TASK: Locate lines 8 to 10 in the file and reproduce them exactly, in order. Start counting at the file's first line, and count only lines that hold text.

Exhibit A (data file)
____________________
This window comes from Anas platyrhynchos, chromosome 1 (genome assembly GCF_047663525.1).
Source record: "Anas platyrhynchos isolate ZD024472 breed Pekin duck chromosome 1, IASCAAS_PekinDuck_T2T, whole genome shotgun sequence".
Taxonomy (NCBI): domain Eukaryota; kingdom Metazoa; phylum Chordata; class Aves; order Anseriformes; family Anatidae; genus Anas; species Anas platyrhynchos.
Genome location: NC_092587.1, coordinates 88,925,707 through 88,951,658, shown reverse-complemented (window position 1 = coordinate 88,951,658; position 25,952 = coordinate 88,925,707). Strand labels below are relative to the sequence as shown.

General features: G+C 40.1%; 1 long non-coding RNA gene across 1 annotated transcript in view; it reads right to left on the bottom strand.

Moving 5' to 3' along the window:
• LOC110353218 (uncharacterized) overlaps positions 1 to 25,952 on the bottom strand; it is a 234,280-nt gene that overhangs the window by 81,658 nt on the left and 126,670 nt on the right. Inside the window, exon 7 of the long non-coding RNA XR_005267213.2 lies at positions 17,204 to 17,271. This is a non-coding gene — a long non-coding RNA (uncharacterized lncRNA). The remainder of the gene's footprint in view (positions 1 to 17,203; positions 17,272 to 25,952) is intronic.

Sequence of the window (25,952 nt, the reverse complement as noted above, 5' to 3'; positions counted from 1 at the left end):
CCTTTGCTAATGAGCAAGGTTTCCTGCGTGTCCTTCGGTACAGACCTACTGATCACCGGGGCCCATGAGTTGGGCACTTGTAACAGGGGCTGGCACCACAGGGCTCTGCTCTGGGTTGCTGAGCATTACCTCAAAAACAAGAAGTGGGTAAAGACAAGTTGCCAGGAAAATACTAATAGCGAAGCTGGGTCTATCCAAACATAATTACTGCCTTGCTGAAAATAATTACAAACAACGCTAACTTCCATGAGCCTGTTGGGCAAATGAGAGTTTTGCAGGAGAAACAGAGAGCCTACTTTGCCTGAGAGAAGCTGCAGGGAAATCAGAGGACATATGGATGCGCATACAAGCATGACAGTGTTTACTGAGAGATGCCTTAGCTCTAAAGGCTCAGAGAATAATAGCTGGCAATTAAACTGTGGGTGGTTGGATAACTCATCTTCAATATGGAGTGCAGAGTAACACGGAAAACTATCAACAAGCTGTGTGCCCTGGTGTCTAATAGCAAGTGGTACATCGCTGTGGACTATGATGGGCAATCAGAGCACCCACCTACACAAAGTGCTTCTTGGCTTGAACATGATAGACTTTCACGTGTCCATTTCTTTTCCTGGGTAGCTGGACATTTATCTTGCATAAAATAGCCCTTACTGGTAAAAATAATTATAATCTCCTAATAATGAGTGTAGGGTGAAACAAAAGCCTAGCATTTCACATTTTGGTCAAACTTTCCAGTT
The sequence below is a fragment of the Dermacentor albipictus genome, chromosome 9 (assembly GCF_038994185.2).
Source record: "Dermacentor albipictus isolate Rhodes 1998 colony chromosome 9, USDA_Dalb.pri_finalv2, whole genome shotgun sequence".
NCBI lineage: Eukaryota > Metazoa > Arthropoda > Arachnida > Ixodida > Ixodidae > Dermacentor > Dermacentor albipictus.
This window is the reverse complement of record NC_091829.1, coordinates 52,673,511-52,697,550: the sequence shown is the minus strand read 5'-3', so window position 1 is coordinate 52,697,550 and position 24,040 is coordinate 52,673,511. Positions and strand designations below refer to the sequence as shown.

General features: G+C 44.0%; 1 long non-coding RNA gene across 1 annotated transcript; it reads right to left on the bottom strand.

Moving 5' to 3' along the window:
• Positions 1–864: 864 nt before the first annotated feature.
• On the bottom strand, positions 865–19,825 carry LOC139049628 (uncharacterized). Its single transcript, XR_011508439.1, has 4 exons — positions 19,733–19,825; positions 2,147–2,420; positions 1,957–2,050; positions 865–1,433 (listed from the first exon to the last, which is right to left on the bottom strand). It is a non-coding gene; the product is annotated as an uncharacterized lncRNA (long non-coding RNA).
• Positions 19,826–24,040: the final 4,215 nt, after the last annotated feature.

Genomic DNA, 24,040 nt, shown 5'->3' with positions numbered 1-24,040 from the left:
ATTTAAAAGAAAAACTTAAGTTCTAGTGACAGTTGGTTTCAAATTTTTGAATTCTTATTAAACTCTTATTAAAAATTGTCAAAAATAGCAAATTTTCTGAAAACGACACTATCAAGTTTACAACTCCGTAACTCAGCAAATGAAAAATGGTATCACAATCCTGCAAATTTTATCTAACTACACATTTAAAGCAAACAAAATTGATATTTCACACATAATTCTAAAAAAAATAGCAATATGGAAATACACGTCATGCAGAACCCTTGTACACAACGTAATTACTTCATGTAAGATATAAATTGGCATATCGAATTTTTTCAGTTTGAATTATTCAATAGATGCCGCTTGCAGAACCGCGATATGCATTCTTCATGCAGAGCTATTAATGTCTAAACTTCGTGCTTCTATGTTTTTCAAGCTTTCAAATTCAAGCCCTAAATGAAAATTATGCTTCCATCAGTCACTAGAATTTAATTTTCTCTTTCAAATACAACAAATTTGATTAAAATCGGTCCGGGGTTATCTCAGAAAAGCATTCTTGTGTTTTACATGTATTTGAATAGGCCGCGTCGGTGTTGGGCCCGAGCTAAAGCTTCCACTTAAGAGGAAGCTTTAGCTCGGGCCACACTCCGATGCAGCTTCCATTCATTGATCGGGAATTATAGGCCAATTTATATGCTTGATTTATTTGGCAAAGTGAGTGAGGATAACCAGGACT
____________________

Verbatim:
Sequence of the window (25,952 nt, the reverse complement as noted above, 5' to 3'; positions counted from 1 at the left end):
CCTTTGCTAATGAGCAAGGTTTCCTGCGTGTCCTTCGGTACAGACCTACTGATCACCGGGGCCCATGAGTTGGGCACTTGTAACAGGGGCTGGCACCACAGGGCTCTGCTCTGGGTTGCTGAGCATTACCTCAAAAACAAGAAGTGGGTAAAGACAAGTTGCCAGGAAAATACTAATAGCGAAGCTGGGTCTATCCAAACATAATTACTGCCTTGCTGAAAATAATTACAAACAACGCTAACTTCCATGAGCCTGTTGGGCAAATGAGAGTTTTGCAGGAGAAACAGAGAGCCTACTTTGCCTGAGAGAAGCTGCAGGGAAATCAGAGGACATATGGATGCGCATACAAGCATGACAGTGTTTACTGAGAGATGCCTTAGCTCTAAAGGCTCAGAGAATAATAGCTGGCAATTAAACTGTGGGTGGTTGGATAACTCATCTTCAATATGGAGTGCAGAGTAACACGGAAAACTATCAACAAGCTGTGTGCCCTGGTGTCTAATAGCAAGTGGTACATCGCTGTGGACTATGATGGGCAATCAGAGCACCCACCTACACAAAGTGCTTCTTGGCTTGAACATGATAGACTTTCACGTGTCCATTTCTTTTCCTGGGTAGCTGGACATTTATCTTGCATAAAATAGCCCTTACTGGTAAAAATAATTATAATCTCCTAATAATGAGTGTAGGGTGAAACAAAAGCCTAGCATTTCACATTTTGGTCAAACTTTCCAGTT
The sequence below is a fragment of the Dermacentor albipictus genome, chromosome 9 (assembly GCF_038994185.2).